After a simple croissant for breakfast, we walked to the nearest post office in search for pretty Romanian stamp to add to Jason’s collection. Unfortunately, the beautiful castle stamps that we searched online are not sold in the post office; they collaborate with some company to print those collectable stamps and their nearest office is at Bucharest, urg! We went back to our hotel, checked out, and drove around 2.5 hours to our next Romanian city – Sibiu. On our way, we saw an awesome looking church with golden roofs so we made a quick stop to take a photo. I forgot the town we passed by so didn’t have a chance to look up the church’s name.
On our way to Sibiu, we made a stop at Castelul de Lut Valea Zanelor, meaning: Clay Castle of the Valley of Fairies. I found this when I was browsing Instagram and the house looked absolutely fairy-tale like I have to check it out. It was a little detour from the main road to Sibiu and surrounded by snowcapped mountains.
There’s a small entrance fee of 5 Lei (~$1.20 USD) to enter and the place looked like…..I’ll let you see first.
It reminded me of the Hobbits!!! This is actually a hotel that is under construction but they allowed people to visit for a small fee while the work is in progress. Smart business owner 😉
It would be fun to stay in one of those rooms. They haven’t done much work in the interior yet so it was just hay and dirt inside.
That’s their office building I guess which not open for visitors.
It’s quite a popular spot for parents to bring their kids during the weekends. There’s a river down there and a snack truck as well so a perfect place to have a little picnic.
We were there for half an hour, took some pictures, and left. I think it’s worth a visit if you are heading to Sibiu to get some cute photos.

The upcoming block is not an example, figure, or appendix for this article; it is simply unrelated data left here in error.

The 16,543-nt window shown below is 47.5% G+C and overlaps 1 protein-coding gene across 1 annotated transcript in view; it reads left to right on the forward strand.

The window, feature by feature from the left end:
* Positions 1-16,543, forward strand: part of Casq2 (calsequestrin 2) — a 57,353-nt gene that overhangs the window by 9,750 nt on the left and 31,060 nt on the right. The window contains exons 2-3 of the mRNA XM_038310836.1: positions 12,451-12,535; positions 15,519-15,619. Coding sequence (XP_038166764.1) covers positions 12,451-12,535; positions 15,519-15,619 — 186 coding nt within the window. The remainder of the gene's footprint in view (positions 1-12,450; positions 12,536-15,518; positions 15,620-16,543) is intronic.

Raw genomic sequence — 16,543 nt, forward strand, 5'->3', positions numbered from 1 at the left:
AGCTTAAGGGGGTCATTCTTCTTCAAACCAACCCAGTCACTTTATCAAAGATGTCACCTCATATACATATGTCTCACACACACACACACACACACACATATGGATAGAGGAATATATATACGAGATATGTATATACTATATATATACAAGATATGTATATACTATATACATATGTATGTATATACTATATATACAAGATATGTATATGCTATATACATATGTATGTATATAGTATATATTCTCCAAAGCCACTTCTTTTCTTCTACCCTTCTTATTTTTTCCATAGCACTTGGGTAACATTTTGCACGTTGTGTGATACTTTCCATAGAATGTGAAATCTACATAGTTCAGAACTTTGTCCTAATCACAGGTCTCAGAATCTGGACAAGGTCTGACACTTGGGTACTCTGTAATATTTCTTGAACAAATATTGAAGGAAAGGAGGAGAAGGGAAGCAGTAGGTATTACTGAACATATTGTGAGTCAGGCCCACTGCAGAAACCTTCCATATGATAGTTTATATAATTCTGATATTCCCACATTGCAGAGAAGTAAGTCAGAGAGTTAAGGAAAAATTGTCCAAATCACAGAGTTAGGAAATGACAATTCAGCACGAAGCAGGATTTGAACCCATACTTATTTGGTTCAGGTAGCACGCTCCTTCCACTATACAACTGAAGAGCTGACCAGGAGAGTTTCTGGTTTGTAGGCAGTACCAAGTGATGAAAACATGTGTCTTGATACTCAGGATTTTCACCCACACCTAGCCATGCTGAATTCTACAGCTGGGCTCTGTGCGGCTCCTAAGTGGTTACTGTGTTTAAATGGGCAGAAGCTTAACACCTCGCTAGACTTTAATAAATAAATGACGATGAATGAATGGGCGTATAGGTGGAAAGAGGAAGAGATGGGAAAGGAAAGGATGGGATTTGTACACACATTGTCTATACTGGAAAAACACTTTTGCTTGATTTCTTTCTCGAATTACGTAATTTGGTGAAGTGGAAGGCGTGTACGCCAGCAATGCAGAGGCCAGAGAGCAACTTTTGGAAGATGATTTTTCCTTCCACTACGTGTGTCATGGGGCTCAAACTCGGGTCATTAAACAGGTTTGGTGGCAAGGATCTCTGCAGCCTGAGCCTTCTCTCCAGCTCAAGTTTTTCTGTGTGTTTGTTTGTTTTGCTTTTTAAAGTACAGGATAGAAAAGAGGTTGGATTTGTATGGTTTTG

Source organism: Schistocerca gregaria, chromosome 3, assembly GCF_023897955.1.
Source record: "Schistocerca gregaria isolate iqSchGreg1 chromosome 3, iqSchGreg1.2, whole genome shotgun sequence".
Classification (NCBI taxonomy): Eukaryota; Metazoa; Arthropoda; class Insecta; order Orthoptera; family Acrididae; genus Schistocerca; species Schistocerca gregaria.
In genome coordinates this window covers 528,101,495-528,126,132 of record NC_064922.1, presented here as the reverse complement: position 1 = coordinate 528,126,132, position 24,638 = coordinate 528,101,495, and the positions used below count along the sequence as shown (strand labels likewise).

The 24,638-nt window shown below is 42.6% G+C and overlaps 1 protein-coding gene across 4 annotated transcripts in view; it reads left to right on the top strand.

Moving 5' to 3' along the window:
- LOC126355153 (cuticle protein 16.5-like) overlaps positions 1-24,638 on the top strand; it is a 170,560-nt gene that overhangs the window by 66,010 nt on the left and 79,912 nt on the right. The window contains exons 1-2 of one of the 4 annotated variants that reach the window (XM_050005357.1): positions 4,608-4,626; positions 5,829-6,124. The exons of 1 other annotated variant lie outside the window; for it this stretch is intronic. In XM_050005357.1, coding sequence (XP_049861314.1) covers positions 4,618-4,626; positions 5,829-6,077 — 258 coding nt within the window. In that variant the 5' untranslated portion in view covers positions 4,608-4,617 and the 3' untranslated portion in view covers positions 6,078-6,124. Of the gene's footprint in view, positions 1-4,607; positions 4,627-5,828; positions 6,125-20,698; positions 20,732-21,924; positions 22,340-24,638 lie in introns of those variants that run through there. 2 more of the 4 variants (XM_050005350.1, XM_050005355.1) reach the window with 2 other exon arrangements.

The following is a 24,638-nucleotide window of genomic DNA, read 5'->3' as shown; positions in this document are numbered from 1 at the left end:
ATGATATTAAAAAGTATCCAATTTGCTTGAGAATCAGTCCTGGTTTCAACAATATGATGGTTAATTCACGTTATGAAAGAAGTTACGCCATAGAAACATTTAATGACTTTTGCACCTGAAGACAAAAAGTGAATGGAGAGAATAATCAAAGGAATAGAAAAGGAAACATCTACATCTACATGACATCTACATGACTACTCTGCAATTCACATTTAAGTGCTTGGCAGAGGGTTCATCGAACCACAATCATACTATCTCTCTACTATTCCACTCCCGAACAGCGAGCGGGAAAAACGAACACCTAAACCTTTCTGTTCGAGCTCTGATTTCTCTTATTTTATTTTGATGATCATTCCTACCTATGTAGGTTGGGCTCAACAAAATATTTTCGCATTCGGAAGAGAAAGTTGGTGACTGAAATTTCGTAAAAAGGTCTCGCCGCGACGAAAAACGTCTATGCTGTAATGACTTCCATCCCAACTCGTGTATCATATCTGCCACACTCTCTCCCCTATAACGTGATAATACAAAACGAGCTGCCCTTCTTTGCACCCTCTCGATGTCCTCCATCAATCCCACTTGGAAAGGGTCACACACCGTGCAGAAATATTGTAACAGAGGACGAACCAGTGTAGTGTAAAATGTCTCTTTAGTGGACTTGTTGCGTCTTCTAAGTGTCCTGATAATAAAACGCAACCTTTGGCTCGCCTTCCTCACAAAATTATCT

We arrived at our hotel – Continental Forum Sibiu just around lunchtime. There’s a huge parking lot in front of the hotel with spots reserved for hotel guests which is one of the reasons I selected this hotel for the convenience. It was too early for our room to be ready so we stored our luggage and walked into the Old Town for our lunch at Old Lisbon. As the name indicated, Portuguese cuisine!
When we walked in, there was only another table of guests there and surprisingly they are Chinese! Indeed, our Asian taste bud can’t stand those heavy and salty meat dishes for a few meals. We got the menu in English and so glad to see seafood!
We ordered the garlic shrimps and it was pretty good considered Sibiu is nowhere near the coast.
The mussels in tomato sauce were okay too although I think they were frozen. I will take this over the super lean chicken I had the previous day!
For the main course, I had the seafood spaghetti and it was on the salty side but acceptable.
Jason ordered the seafood rice “Arroz de Marisco” that we craved since we first had it in Lisbon. It was good, just a little bit too salty. Of course, it was nowhere near as seafood-taste as the ones we had in Lisbon due to the geographic location.
We were quite full after the meal for 159 Lei (~$37 USD). After lunch, we walked to the center of the Old Town and the architectures along the way are my favorite pastel-colored houses. Look at that color church roof!!! That reminded me of the church in Budapest. That church is Sibiu’s Gothic Lutheran Cathedral.
The cathedral itself is closed for major renovation inside but the clock tower is still open if you can figure out where to purchase the ticket and then the entrance, I will cover in the next post 😉
More beautiful and colorful buildings.
Sibiu is nicknamed as “city of eyes” and can you see why?